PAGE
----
Tantra classes in Buddhist yoga
Written by Red Zambala
Yoga in Tibetan Buddhism can be classified in two ways – according to new tradition and according to old tradition.
“The New Tradition” in Tibetan Buddhism means the system of tantra classification and Buddhist traditions which developed after the second coming of Buddhism in Tibet in X century and traditionally it is believed it has started with Rinchen Zangpo (958-1055) and was accepted in Kagyu, Sakya and Gelug traditions.
“The Old Tradition” refers to Buddhism brought to Tibet by Guru Rinpoche and accepted by Nyingma tradition. Thus, the new tradition divides all Buddhist yogas to four tantra classes:
1. Kriya yoga
2. Charya yoga
3. Yoga tantra
And the Upper Tantra:
According to “old tradition” or Nyingma, Buddhist tantra is divided to six classes: Three “external” tantras:
1. Kriya yoga
2. Charya yoga
3. Yoga tantra
And three “inner” tantras:
Here, Inner Tantras are mostly based on methods of purification and preparation to perceive the wisdom of Enlightened beings.
Kriya-tantra (bya ba'i rgyud) particularly emphasizes the significance of rules of behaviour, purity, diets, etc. and visualisation of deities as external to individual.
Yoga-tantras (rnal `byor rgyud)- on opposite – are based on visualizing ourselves in form of deity by rather simple methods of transformation.
Charya-tantras (spyod pa'i rgyud) are somewhat in the middle – similar to Kriya-tantras from viewpoint of ritual behaviour and similar to Yoga-tantras – for visualizing ourselves in form of deity.
Inner tantras, especially first two of them – Maha-yoga and Anu-yoga are based on the principle of transformation of emotions and karmic energies into primordial wisdom.
This practice consists of two phases:
Accumulation (bskyed rim) and
During the phase of Accumulation one visualizes the empty space of deity, also called mandala, and the image of deity, called yidam.
During the phase of Completion transforming concentration is focusing inside the three-fold structure of our own body:
nadi or the subtle channels through which energy circulates,
prana – life-force of our body and
kundalini – the essence or potential of this energy.
This method of practice is characteristic to Maha-yoga and corresponds to Anuttara-tantra in the “new” tradition.
Anu-yoga, which is characteristic for old tradition, more emphasizes the meaning of momentary visualization of deity and empty space, and also to phase of Completion.
Ati-yoga, also called “the Primordial yoga” is otherwise called Dzogchen or The Great Perfection and though it is classified as “inner tantra” is not really considered tantric, because its Path is the Path of self-liberation and not the Path of transformation.
While the goal of Ati-yoga is Dzogchen or “Great Perfection”, the final goal of Maha-yoga is Mahamudra or “the Great Seal”.
Ati-yoga is also called “father’s tantra” and is considered to be more suited for people who are dealing with problems created by hate and anger,
while Maha-yoga is called “mother’s tantra” and more suited for people who have to deal with disturbing emotions.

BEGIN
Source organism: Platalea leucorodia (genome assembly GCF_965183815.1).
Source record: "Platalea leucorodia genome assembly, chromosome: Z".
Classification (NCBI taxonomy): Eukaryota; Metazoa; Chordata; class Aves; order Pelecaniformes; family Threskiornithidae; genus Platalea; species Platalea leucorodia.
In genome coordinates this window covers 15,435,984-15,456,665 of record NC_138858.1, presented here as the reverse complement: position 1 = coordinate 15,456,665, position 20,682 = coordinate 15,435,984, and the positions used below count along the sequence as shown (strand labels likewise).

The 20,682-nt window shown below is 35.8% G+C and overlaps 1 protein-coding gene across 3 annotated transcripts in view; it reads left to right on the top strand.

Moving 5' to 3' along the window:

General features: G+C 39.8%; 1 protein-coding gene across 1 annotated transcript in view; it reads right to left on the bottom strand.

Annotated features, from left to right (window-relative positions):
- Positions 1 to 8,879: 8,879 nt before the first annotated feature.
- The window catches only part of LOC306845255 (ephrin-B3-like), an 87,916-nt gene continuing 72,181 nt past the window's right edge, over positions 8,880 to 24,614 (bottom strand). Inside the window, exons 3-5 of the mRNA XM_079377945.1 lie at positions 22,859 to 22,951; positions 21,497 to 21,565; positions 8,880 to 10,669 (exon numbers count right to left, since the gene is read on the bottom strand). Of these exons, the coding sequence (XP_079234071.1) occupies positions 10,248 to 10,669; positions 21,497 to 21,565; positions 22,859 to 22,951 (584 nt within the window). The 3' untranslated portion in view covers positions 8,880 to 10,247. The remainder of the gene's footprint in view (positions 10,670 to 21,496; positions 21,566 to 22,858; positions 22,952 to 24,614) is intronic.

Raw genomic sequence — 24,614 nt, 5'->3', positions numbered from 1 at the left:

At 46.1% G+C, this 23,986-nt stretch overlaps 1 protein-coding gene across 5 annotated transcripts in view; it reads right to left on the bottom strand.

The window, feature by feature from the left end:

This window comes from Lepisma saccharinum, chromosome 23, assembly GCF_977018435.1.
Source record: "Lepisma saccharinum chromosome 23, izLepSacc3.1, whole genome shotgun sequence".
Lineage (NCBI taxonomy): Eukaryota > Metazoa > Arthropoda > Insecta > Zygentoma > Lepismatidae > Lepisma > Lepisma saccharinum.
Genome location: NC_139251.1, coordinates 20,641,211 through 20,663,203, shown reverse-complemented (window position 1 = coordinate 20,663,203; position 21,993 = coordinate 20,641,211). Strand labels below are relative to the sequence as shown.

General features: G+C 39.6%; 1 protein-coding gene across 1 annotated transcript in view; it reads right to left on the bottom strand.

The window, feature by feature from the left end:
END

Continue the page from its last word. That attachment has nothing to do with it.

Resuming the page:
Dzogchen roots from the heavenly Buddha Samantabhadra, while Mahamudra stems from heavenly Buddha Vajradhara.
However, both Buddhas are representations of the same perfect and enlightened nature of our Buddha-mind.
And, while they are similar, but use slightly different methods, both for practice and description of practice, - at the final end they both lead to the realization of potential of our primordial state of mind – pure and untouched Buddha state.
This is how Mahasiddha Araga Karma Chagmed Rinpoche (1613 - 1678), one of the greatest teachers of Karma Kagyu tradition and author of many texts has described why the term “inner tantra” is used:
“Wisdom deity is not anything external, the inner nature of the mind is a deity-yidam, that’s why we say: upper inner tantra.”
Also in the new tradition the Annutara-tantra is divided into three forms:
Araga has said:
“Dharmasvara, my revered teacher and ruler has said that from essential viewpoint there is no difference between Anuttara-tantras of father, mother and non-dual one or between Maha-yoga, Anu-yoga and Ati-yoga of old tradition.”
Other scholars, both from new and old tradition state the same.
The same have said many great yogis of Mahamudra tradition, for example Saraha and others.
The Second Karmapa Karma Pakshi has said: “Dzogchen and Mahamudra are different by name only, but the essence is the same.
If someone has realized the highest meaning of the unlimited nature of existence, the difference between complete and incomplete disappears completely.”
Mahasiddhi Araga has described the highest meaning of all Buddhist yogas and tantras in the following way:
The Essence, which is emptiness, is Dharmakaya;
The nature, which is clear light, is Sambhogakaya;
The uninterrupted manifestation of Energy – Nirmanakaya;
The unity of all three is Svabhavikakaya.
The nature of four bodies is Enlightenment:
This way we find our Refuge in Final Enlightenment,
Recognized as the nature of our own mind,
Inexpressible and inconceivable state – The mother of all Enlightened beings (Prajnaparamita)!